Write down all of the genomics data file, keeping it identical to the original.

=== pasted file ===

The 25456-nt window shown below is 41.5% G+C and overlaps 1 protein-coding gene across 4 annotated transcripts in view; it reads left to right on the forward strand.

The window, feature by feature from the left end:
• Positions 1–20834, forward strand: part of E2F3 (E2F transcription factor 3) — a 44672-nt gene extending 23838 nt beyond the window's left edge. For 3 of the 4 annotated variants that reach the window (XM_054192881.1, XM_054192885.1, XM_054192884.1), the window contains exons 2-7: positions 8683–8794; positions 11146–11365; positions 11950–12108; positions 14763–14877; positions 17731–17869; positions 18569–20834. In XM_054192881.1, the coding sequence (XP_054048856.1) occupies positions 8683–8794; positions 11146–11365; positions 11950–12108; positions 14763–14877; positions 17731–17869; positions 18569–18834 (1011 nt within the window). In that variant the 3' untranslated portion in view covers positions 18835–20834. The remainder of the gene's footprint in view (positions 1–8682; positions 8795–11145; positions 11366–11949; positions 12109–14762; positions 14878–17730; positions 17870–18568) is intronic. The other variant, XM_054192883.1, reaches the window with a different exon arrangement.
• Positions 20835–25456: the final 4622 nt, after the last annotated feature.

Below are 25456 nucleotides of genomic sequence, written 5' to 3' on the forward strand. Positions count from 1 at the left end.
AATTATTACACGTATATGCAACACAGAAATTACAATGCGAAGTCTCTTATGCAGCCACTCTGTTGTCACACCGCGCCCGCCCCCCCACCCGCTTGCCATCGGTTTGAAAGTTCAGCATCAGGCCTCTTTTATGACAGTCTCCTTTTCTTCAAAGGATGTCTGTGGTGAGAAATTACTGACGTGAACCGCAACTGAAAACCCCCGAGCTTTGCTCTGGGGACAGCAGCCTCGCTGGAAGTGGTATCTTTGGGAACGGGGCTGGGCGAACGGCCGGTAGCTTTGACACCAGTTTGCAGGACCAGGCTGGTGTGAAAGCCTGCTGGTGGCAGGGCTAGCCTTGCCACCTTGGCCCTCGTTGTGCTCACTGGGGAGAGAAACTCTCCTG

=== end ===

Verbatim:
The 25456-nt window shown below is 41.5% G+C and overlaps 1 protein-coding gene across 4 annotated transcripts in view; it reads left to right on the forward strand.

The window, feature by feature from the left end:
• Positions 1–20834, forward strand: part of E2F3 (E2F transcription factor 3) — a 44672-nt gene extending 23838 nt beyond the window's left edge. For 3 of the 4 annotated variants that reach the window (XM_054192881.1, XM_054192885.1, XM_054192884.1), the window contains exons 2-7: positions 8683–8794; positions 11146–11365; positions 11950–12108; positions 14763–14877; positions 17731–17869; positions 18569–20834. In XM_054192881.1, the coding sequence (XP_054048856.1) occupies positions 8683–8794; positions 11146–11365; positions 11950–12108; positions 14763–14877; positions 17731–17869; positions 18569–18834 (1011 nt within the window). In that variant the 3' untranslated portion in view covers positions 18835–20834. The remainder of the gene's footprint in view (positions 1–8682; positions 8795–11145; positions 11366–11949; positions 12109–14762; positions 14878–17730; positions 17870–18568) is intronic. The other variant, XM_054192883.1, reaches the window with a different exon arrangement.
• Positions 20835–25456: the final 4622 nt, after the last annotated feature.

Below are 25456 nucleotides of genomic sequence, written 5' to 3' on the forward strand. Positions count from 1 at the left end.
AATTATTACACGTATATGCAACACAGAAATTACAATGCGAAGTCTCTTATGCAGCCACTCTGTTGTCACACCGCGCCCGCCCCCCCACCCGCTTGCCATCGGTTTGAAAGTTCAGCATCAGGCCTCTTTTATGACAGTCTCCTTTTCTTCAAAGGATGTCTGTGGTGAGAAATTACTGACGTGAACCGCAACTGAAAACCCCCGAGCTTTGCTCTGGGGACAGCAGCCTCGCTGGAAGTGGTATCTTTGGGAACGGGGCTGGGCGAACGGCCGGTAGCTTTGACACCAGTTTGCAGGACCAGGCTGGTGTGAAAGCCTGCTGGTGGCAGGGCTAGCCTTGCCACCTTGGCCCTCGTTGTGCTCACTGGGGAGAGAAACTCTCCTG